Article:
3 thoughts on “LEO Commercialization”

  1. I think a serious proposal from Bezos would be a rotating dumbbell station, basically spokes, launched as a very tall, pre-built core (up to 300 ft+) in between two New Glenns acting as boosters (Two Glenns?). The upper stage engines could be canted outward a bit to avoid cooking the long spoke that would end up hanging underneath them. An alternative would use the two boosters surrounding a central upper stage booster that’s underneath the spoke. SpaceX has similar available avenues to launching really long rotating habitats, but would likely need to build a larger diameter core because 12 feet across makes a pretty cramped room, whereas New Glenn is 23 feet in diameter.

    The point is to get a station with at least some level of artificial gravity in LEO, otherwise they’d just be putzing around with the same basic limitation of the ISS. Note that the ISS isn’t really used for anything like satellite repair, maintenance, or other activities that would be purely commercial. It’s not even a really great tourist destination. The proposals NASA lists are just ISS upgrades or variants.

    Rotation would allow numerous benefits over zero-G designs.

    * Easy, long term habitability, with normal sleep, normal cooking, normal eating, normal showers, and normal bathrooms.
    * Human problems adapting to weightlessness would be eliminated or severely reduced, and the effects of long term weightlessness would be entirely avoided. This would be a huge benefit to both contractors and tourists, perhaps making people far more willing to stay in orbit for long periods, which helps pay back their launch costs.
    * It would allow conventional machining, fabrication, or repair operations using standard tools and techniques. Any satellite maintenance operation done on Earth could be done the same way in orbit, once the satellite was moved into the lower parts of a spinning station. (Moving a satellite down, perhaps with an elevator, is a compelling argument for a large diameter).
    * It would enable us to fill in all the data points on gravity’s effect on plants and animals at all levels between 0 and 1 G. NASA and ESA would easily spend a lot to get that information.
    * It would allow us to gather data on rotation rates, G, and dizziness, and thus provide data for designing long-term deep-space vehicles capable of comfortably transporting humans, plants, and animals to other destinations. I’m sure NASA and the ESA would also make a lot of funding available for that.

    But none of the proposals even hint at such a direction. Blue Origin’s proposal somewhat surprised me, because Jeff Bezos is well aware that space stations will need to rotate and New Glenn is big enough to enable such a platform.

    1. All great points but x is where we are and y is what you propose.


      A variable gravity station is one of the things NASA needs but there is an almost endless list of things NASA needs.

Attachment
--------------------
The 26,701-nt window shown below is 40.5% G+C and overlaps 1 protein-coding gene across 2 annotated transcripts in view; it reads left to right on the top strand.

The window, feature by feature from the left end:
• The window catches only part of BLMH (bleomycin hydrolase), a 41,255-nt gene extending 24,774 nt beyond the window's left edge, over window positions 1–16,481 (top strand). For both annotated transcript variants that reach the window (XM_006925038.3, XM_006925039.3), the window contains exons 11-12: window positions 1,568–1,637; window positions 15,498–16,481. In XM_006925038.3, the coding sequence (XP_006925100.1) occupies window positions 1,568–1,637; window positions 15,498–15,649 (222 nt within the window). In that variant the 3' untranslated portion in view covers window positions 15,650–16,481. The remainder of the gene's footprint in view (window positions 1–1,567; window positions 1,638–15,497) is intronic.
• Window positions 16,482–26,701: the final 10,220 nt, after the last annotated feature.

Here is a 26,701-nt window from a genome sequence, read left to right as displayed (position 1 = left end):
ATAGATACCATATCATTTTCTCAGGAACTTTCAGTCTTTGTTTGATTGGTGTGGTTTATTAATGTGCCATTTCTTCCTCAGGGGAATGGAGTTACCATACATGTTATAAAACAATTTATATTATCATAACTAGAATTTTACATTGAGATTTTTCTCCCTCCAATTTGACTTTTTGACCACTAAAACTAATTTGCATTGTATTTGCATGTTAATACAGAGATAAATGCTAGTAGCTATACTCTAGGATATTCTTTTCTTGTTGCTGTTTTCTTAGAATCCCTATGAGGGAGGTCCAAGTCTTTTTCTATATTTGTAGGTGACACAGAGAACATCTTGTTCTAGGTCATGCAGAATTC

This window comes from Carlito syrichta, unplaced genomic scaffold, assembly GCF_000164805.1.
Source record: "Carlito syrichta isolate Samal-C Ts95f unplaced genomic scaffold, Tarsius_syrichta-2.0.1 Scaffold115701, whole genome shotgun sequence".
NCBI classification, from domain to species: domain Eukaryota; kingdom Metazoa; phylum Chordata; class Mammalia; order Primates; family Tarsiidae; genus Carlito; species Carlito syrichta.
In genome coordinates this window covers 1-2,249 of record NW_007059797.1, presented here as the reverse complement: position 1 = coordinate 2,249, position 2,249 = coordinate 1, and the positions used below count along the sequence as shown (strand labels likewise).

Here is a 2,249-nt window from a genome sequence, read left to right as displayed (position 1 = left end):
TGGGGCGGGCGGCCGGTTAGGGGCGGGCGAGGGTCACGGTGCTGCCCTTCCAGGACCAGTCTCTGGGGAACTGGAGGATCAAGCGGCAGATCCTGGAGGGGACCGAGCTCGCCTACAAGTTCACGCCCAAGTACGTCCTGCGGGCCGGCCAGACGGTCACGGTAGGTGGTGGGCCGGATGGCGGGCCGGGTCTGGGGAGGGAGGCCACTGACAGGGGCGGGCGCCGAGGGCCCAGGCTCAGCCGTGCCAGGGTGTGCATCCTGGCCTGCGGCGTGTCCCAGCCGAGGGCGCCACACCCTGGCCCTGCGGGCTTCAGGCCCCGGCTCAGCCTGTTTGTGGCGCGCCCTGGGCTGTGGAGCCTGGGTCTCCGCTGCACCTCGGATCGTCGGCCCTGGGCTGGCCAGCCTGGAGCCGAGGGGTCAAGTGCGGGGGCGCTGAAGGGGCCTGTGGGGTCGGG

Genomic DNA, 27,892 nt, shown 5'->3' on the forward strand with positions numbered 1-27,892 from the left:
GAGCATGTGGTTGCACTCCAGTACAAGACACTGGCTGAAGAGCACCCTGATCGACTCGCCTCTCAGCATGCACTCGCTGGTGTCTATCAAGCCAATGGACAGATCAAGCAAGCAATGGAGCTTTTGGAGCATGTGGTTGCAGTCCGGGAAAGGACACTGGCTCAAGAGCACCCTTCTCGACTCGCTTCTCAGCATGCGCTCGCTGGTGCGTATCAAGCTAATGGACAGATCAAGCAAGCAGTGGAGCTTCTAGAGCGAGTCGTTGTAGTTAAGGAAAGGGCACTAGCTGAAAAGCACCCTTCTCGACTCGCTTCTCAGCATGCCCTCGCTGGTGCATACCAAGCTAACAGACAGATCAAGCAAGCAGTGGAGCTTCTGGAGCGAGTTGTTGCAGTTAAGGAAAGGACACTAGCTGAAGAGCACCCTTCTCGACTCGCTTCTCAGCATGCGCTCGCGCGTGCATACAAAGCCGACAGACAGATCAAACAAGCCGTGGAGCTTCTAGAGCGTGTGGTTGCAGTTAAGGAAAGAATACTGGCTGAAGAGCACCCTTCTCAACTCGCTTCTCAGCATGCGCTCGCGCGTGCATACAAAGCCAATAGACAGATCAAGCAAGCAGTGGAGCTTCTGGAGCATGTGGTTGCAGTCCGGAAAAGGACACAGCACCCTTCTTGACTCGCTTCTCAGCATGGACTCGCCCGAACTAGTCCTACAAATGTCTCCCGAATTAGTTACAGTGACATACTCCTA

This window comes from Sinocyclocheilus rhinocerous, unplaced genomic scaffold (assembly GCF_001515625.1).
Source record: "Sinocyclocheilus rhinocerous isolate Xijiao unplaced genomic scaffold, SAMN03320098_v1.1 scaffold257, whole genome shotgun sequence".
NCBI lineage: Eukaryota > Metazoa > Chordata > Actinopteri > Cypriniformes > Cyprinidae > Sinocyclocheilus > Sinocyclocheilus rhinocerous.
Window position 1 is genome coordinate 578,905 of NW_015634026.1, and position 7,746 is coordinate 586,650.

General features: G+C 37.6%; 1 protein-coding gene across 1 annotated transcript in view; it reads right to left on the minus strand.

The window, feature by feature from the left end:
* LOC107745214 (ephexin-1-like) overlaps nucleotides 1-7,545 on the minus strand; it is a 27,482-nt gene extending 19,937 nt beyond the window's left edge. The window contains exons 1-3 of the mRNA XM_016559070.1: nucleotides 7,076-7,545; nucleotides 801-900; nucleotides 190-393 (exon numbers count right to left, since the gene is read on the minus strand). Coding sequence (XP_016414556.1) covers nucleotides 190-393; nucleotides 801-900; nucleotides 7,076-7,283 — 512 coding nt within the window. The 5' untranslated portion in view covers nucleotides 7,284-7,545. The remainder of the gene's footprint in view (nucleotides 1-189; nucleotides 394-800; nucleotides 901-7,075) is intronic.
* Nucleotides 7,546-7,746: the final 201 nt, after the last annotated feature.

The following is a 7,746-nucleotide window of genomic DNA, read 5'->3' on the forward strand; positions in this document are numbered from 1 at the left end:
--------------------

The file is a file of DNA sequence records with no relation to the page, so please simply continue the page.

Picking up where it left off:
IMO, the immediate need for NASA in LEO is to have a replacement for the activities that take place in the ISS prior getting rid of the ISS. Preferably, there would be more than one station and they would all be commercially operated. As activity increases and new vehicles come on line, there will be more money, capability, and support for expanding into something like what you talk about.

      One benefit of Gateway and NASA’s lunar desires is that it could throw some business to companies that would also be trying to get their LEO stations going. It doesn’t look like that will happen now but there still is the chance that these LEO operators will be better positioned to participate in lunar activities as New Glenn and Starship become operational.

  2. I’m wondering if Y should have come before X. Y is easy, because it’s got gravity. X is extremely hard because it’s such an alien engineering environment where things don’t act right, from water and air flow to condensation and cracker crumbs.

    I’m not sure cheaper commercial launchers will fix the cost problem. Given the base cost of the ISS (I’ll ignore all the Shuttle flights and go with $100 billion) and its mass, it works out to $237,000 a pound. The current cost per lb to LEO for the various vehicles in the ISS era run from run from $4,300 for the Proton M to $6,100 for the Soyuz-2. The Shuttle was perhaps $25,000 or so (there is a whole lot of accounting wiggle there), but I’m not even counting that toward the station’s costs (knocking off about $50 billion), as if the Shuttle flew for free. So on a weight basis, the launch costs are only about 2% of the ISS cost.

    Unless the causes of that staggering price discrepancy are found and resolved, it might not matter if commercial launches were free.

    Certainly zero-G is driving some of those extreme costs. NASA paid the Russians $19 million for the toilet on the ISS, arguing that they couldn’t build an American space toilet that cheaply. With artificial gravity, you could use a spiffy RV toilet that Walmart sells for $115 dollars, or go with a commercial airliner or business jet toilet system. Heck, you can buy the whole business jet for less than a zero-G toilet. That kind of thing adds up quickly.

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